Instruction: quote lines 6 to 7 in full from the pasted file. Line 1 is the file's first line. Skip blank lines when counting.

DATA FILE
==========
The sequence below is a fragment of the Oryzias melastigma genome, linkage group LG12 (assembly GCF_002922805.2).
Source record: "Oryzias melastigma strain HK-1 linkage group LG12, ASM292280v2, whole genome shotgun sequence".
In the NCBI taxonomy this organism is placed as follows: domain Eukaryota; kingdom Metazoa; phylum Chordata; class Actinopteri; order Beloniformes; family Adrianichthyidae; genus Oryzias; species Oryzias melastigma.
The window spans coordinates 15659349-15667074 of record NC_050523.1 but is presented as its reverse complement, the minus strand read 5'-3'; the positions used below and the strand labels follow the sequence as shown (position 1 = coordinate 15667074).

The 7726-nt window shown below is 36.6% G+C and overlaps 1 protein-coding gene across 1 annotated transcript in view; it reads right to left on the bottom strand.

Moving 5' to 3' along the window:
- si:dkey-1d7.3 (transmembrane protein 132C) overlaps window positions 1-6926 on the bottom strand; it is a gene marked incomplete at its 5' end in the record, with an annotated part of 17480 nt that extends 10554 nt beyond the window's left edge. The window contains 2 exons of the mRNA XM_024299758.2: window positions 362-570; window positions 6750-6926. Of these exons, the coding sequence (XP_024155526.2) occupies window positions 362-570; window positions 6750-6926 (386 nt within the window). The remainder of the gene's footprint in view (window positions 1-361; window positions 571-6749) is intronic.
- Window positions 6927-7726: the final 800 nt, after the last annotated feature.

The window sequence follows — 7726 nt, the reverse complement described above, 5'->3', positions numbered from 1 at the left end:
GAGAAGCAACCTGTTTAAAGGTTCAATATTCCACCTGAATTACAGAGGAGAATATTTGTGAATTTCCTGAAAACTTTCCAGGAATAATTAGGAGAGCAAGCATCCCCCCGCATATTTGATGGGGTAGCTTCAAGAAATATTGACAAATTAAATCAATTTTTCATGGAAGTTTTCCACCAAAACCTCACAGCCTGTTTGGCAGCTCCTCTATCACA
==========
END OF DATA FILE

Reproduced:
Moving 5' to 3' along the window:
- si:dkey-1d7.3 (transmembrane protein 132C) overlaps window positions 1-6926 on the bottom strand; it is a gene marked incomplete at its 5' end in the record, with an annotated part of 17480 nt that extends 10554 nt beyond the window's left edge. The window contains 2 exons of the mRNA XM_024299758.2: window positions 362-570; window positions 6750-6926. Of these exons, the coding sequence (XP_024155526.2) occupies window positions 362-570; window positions 6750-6926 (386 nt within the window). The remainder of the gene's footprint in view (window positions 1-361; window positions 571-6749) is intronic.